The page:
A very late blog post indeed, but I’ve been dwelling on this subject for a while now, and finally found some manner in which to talk about it: music! Perhaps the thing that drew me to my folio of choice the most was the musical notation, eerily similar to the notes & symbols I grew up with. As an inseparable love of my life, I was overjoyed to be able to undertake the transcription of medieval-era music, even if I had no idea how it was traditionally sung. Music was an important part of the liturgical process, linked to most if not all of its celebrations, and an accessible way for laypeople to participate (even if the meaning of the hymn was unclear to them).
For myself, even if this folio was from sometime in the middle of the last millennium, I was drawn to it because I could recognize some of the notes. Or at least, I thought I could…
Following our guest lecture on the subject, I was quickly shocked by how much compression/omission was used before our modern notation system took hold: notes within notes, hidden slurs, ‘catchnotes’ (for lack of a better term), etc. Saving space was as much a concern for music as for text, in order to maximize precious writing supports, so it stands that this kind of musical compression would have happened. Even the notes I thought I could recognize were not at all what I imagined…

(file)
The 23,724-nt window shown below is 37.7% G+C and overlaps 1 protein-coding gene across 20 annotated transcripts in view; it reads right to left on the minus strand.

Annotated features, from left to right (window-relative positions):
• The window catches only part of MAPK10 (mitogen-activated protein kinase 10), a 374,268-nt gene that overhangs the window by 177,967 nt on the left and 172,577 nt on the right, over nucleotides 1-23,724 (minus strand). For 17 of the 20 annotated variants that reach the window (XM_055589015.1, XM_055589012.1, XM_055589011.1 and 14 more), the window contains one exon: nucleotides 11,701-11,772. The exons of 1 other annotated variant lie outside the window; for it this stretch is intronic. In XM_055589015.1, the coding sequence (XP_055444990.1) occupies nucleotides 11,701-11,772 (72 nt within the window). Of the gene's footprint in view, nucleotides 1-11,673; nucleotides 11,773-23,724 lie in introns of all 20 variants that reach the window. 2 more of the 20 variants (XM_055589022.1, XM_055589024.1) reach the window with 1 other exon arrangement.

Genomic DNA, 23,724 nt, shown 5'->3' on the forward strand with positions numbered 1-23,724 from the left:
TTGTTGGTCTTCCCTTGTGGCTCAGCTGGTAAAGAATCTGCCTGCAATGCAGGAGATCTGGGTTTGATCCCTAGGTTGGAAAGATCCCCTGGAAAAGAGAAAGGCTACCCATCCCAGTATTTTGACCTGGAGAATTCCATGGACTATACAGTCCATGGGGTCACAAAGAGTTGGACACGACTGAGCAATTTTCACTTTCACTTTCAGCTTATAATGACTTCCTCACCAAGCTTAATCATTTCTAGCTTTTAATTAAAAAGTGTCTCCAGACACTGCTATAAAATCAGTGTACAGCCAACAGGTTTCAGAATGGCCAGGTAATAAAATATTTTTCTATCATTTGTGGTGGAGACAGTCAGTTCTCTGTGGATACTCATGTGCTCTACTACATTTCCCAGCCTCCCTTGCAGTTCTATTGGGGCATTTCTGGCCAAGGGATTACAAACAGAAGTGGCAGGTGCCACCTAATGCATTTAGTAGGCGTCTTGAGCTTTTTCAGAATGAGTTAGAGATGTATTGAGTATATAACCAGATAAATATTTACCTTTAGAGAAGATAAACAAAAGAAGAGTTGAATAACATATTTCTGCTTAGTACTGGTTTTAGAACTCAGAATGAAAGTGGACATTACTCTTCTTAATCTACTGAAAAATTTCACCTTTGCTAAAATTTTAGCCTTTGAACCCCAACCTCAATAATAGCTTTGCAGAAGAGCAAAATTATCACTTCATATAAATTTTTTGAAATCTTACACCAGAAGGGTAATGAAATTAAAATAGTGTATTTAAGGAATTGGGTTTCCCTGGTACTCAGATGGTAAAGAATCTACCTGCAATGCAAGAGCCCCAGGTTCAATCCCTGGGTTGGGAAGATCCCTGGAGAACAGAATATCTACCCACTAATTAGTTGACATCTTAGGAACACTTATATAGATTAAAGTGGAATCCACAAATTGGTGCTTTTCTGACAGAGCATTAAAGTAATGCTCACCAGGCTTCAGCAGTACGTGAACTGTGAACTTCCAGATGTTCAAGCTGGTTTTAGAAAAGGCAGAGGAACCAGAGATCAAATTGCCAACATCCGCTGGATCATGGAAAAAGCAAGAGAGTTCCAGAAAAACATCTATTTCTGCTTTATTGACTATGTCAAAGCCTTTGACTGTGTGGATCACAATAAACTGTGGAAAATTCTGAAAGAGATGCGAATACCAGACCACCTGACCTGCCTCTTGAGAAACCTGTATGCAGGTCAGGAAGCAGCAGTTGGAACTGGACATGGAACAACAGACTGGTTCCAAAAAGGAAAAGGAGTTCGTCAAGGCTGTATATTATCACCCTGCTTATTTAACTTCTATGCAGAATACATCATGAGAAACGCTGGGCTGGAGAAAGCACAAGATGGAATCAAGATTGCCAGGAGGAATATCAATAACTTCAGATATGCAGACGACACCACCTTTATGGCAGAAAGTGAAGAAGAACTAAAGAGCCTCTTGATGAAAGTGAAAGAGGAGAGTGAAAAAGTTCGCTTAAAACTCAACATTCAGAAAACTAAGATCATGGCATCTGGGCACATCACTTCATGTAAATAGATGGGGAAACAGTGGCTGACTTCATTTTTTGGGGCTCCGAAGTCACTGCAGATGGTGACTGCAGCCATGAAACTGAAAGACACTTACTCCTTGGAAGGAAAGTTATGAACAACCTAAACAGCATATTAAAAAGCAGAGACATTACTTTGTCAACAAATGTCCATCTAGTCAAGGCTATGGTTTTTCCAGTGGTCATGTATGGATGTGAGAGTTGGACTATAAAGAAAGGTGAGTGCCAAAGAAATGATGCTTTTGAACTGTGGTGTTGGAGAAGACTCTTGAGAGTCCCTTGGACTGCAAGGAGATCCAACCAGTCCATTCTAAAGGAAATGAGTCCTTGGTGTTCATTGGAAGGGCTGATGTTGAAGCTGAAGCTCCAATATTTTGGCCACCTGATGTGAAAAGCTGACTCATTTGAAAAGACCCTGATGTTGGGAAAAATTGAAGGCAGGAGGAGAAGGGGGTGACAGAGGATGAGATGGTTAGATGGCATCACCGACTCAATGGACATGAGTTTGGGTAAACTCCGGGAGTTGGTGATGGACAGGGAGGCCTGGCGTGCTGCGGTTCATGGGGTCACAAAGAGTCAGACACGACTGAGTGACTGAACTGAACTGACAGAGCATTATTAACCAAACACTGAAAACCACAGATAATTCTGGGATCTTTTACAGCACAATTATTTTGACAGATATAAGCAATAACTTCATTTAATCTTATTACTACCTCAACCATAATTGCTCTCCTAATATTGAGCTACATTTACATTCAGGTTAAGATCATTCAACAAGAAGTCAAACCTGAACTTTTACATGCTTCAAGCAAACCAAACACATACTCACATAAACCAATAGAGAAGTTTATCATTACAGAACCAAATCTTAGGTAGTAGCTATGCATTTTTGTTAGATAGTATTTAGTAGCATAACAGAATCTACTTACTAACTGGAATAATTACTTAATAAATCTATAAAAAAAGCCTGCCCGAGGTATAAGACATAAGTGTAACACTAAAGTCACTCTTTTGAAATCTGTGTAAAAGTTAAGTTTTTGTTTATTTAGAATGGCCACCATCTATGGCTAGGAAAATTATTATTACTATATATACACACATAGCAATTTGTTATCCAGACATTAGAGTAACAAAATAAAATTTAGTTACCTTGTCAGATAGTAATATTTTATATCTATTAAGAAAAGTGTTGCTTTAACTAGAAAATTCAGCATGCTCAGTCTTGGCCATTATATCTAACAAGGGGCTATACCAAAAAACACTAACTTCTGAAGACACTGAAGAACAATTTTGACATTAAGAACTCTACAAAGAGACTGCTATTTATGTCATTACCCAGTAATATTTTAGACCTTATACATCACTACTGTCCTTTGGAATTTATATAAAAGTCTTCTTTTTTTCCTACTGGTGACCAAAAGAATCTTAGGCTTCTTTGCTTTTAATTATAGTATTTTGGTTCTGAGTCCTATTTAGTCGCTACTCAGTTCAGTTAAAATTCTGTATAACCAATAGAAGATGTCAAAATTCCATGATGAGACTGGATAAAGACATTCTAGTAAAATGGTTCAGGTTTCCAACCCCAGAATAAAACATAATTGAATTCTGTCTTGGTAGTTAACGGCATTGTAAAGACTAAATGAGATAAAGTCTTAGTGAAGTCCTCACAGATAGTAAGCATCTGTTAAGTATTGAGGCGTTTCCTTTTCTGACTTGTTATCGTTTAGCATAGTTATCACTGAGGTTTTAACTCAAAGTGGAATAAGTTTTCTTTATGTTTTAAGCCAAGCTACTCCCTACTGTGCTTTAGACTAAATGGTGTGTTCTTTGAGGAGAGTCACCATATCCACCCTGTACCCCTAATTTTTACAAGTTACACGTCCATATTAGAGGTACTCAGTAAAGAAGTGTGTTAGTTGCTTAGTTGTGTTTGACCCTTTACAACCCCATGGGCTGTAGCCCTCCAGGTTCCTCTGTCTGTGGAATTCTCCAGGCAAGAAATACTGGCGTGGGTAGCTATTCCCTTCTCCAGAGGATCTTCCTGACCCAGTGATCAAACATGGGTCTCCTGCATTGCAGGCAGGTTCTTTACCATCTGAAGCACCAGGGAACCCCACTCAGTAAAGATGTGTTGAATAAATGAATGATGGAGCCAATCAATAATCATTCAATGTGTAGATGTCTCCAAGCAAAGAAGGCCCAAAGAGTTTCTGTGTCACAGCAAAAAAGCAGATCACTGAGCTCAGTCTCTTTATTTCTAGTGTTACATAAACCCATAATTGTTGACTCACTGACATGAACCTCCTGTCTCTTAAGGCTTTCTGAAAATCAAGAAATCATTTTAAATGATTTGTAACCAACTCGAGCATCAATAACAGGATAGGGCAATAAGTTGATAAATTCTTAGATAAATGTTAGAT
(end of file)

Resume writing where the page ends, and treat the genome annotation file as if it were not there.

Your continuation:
For example, when notes were slurred upwards, the notes were nested within one another & linked by a vertical line, rather than side-by-side as is done ‘today’, called a ‘podatus’:
But this rule was different when slurring downward, without nesting, & called a ‘clivis’:
Oh! Don’t forget the ‘climacus’ when it’s three or more notes (but only downward), using diamonds and not squares:
Besides these odd differences in notation, and in trying to transcribe the music into the modern system, I encountered two additional problems:
- Were the notations I was seeing exactly the same as in our guest lecture’s slides?
- Was it standardized, or did this particular folio use different rules?
- There was no time signature, so what tempo did the hymn follow, if any?
A search on the CANTUS melody engine unfortunately did not reveal any similarities between my folio and existing manuscripts, but I have not given up! Using some youtube videos of Gregorian chants (with accompanying sheet music), I intend to fully (& accurately) transcribe the music.
Maybe I could sing it at the end of the year?